Pablo’s voice is funny, sometimes mean and merciless. He moves with nightmarish ease from recounting his adventures to recollecting his early life. Not always politically correct, On the Run gives you an insightful, twisted, humorous, and often disturbing view of conflicting worlds and beliefs: North and Latin America; black, brown, and white; rich and poor; rational and esoteric – and shows how they mix, match, and clash.
In October 1991, an MBA student in California witnesses the killing of a DEA agent and two Colombian drug dealers, and becomes the only suspect. Pablo can’t prove his innocence and runs away, with both the Feds and the Colombians on his trail. And so the young Central American man, rich and well educated, is forced to go on the run instead. Suddenly his life, which up to then had been effortless, becomes a raw fight for survival.
With everyone expecting him to cross the border into Mexico, he heads east to New York City instead. Two days of hitchhiking brings him to Texas, where he survives by miracle a shooting inside a fast-food restaurant. Reborn, he is no longer a victim. He has become a survivor, the caveman who will do anything necessary to stay alive.
In New York Pablo searches for Douglas, aka Mad Dog, a Jamaican drug dealer he knows from his college years at Columbia. Douglas teaches him how to go underground and gives him a job: disguised as a personal coach, Pablo delivers cocaine to rich executives inside their Manhattan offices. Together, Pablo and Douglas build a very successful drug-dealing operation.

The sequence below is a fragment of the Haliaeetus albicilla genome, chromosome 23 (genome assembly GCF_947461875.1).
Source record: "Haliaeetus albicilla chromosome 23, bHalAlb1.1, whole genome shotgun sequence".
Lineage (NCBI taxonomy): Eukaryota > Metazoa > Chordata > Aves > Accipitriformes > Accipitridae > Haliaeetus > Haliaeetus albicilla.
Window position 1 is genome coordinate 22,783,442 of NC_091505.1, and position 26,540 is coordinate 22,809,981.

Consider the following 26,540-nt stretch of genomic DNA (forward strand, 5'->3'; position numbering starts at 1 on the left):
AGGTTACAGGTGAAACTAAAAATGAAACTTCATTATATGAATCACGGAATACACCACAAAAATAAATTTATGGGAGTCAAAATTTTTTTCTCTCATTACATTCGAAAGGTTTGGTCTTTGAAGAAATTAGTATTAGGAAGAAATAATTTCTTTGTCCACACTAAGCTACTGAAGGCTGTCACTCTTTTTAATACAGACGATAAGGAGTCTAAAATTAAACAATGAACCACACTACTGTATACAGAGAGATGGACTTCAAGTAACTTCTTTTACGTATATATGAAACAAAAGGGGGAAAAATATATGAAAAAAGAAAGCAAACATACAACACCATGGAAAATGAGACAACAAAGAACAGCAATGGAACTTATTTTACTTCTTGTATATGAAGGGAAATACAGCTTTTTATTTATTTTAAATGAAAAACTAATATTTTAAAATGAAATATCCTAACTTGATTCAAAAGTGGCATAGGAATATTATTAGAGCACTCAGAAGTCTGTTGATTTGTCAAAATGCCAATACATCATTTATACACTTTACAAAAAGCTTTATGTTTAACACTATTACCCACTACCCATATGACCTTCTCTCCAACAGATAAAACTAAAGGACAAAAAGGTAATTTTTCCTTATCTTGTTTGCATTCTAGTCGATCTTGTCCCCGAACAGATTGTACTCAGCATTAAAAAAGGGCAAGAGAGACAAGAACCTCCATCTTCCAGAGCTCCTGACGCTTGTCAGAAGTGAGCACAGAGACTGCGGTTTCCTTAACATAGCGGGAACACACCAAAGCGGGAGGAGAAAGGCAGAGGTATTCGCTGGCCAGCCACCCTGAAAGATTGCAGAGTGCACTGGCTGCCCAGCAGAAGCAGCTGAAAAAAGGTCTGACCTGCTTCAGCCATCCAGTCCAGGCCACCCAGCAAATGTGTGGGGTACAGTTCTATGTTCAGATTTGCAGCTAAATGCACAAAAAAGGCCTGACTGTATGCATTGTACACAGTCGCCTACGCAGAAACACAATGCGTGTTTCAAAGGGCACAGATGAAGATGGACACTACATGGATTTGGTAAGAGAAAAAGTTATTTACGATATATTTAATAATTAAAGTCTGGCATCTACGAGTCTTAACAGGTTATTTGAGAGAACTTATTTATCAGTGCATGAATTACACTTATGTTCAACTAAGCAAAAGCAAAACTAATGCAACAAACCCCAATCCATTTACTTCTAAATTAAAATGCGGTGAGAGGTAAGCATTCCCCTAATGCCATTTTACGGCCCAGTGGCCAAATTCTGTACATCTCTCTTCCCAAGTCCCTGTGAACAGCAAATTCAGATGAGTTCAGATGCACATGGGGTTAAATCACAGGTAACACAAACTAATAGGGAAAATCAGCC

The two young men couldn't be more different. Douglas is street smart and hardened by a decade in the drug trade. He has a childhood fascination with spies and undercover agents, and has built his business using spy techniques. Pablo, the youngest child of wealthy and influential parents, has always enjoyed the good life while being groomed to join the family business. He has had the best education money can buy, but he never learned anything about surviving on the streets.
Pablo’s plan is to make a million in the drug business and start a new life in a country very far away, where no Feds or Colombians will ever find him. It could be done in less than three years...
As Pablo meticulously executes his plan, he has to deal with problems completely new to him: constantly watching his back; handling boring clients and mean secretaries; avoiding getting involved with very attractive female clients; getting new identity papers; laundering money; overcoming post-traumatic stress disorder; etc. Along the way, he has to figure out who he really is.
When decision time comes, will Pablo follow his plan and leave? Or will he choose to continue living as a drug dealer? Will he finally find out who he really is and what he wants to do with his life?